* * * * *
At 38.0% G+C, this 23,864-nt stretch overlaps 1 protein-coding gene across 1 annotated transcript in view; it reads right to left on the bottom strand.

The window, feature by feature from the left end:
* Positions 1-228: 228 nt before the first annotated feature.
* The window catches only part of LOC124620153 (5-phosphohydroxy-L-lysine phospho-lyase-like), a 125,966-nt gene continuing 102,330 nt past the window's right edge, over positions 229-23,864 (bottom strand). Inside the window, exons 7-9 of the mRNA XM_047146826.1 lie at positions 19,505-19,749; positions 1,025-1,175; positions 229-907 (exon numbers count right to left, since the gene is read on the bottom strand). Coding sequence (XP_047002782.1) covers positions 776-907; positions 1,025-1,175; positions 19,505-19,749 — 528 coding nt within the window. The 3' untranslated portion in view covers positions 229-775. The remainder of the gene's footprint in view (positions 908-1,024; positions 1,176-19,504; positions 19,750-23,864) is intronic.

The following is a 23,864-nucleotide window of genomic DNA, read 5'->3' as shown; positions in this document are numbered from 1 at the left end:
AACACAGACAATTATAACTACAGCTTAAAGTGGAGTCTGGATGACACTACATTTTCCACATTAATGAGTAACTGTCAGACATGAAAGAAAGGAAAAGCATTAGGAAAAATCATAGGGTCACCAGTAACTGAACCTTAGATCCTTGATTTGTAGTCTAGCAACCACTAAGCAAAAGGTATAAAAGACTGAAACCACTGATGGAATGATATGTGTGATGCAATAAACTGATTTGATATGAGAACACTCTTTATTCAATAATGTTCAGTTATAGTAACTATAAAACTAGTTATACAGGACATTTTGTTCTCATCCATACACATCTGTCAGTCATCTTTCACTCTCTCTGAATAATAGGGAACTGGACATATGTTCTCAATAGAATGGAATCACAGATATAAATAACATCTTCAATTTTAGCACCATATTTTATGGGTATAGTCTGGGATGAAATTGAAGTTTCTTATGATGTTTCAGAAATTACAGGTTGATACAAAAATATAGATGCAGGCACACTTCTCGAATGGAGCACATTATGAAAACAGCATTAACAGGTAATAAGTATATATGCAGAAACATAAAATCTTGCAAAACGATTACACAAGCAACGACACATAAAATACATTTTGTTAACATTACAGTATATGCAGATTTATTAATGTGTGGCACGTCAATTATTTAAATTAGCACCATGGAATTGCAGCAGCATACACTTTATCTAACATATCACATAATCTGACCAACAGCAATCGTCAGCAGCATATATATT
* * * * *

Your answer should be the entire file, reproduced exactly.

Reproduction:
At 38.0% G+C, this 23,864-nt stretch overlaps 1 protein-coding gene across 1 annotated transcript in view; it reads right to left on the bottom strand.

The window, feature by feature from the left end:
* Positions 1-228: 228 nt before the first annotated feature.
* The window catches only part of LOC124620153 (5-phosphohydroxy-L-lysine phospho-lyase-like), a 125,966-nt gene continuing 102,330 nt past the window's right edge, over positions 229-23,864 (bottom strand). Inside the window, exons 7-9 of the mRNA XM_047146826.1 lie at positions 19,505-19,749; positions 1,025-1,175; positions 229-907 (exon numbers count right to left, since the gene is read on the bottom strand). Coding sequence (XP_047002782.1) covers positions 776-907; positions 1,025-1,175; positions 19,505-19,749 — 528 coding nt within the window. The 3' untranslated portion in view covers positions 229-775. The remainder of the gene's footprint in view (positions 908-1,024; positions 1,176-19,504; positions 19,750-23,864) is intronic.

The following is a 23,864-nucleotide window of genomic DNA, read 5'->3' as shown; positions in this document are numbered from 1 at the left end:
AACACAGACAATTATAACTACAGCTTAAAGTGGAGTCTGGATGACACTACATTTTCCACATTAATGAGTAACTGTCAGACATGAAAGAAAGGAAAAGCATTAGGAAAAATCATAGGGTCACCAGTAACTGAACCTTAGATCCTTGATTTGTAGTCTAGCAACCACTAAGCAAAAGGTATAAAAGACTGAAACCACTGATGGAATGATATGTGTGATGCAATAAACTGATTTGATATGAGAACACTCTTTATTCAATAATGTTCAGTTATAGTAACTATAAAACTAGTTATACAGGACATTTTGTTCTCATCCATACACATCTGTCAGTCATCTTTCACTCTCTCTGAATAATAGGGAACTGGACATATGTTCTCAATAGAATGGAATCACAGATATAAATAACATCTTCAATTTTAGCACCATATTTTATGGGTATAGTCTGGGATGAAATTGAAGTTTCTTATGATGTTTCAGAAATTACAGGTTGATACAAAAATATAGATGCAGGCACACTTCTCGAATGGAGCACATTATGAAAACAGCATTAACAGGTAATAAGTATATATGCAGAAACATAAAATCTTGCAAAACGATTACACAAGCAACGACACATAAAATACATTTTGTTAACATTACAGTATATGCAGATTTATTAATGTGTGGCACGTCAATTATTTAAATTAGCACCATGGAATTGCAGCAGCATACACTTTATCTAACATATCACATAATCTGACCAACAGCAATCGTCAGCAGCATATATATT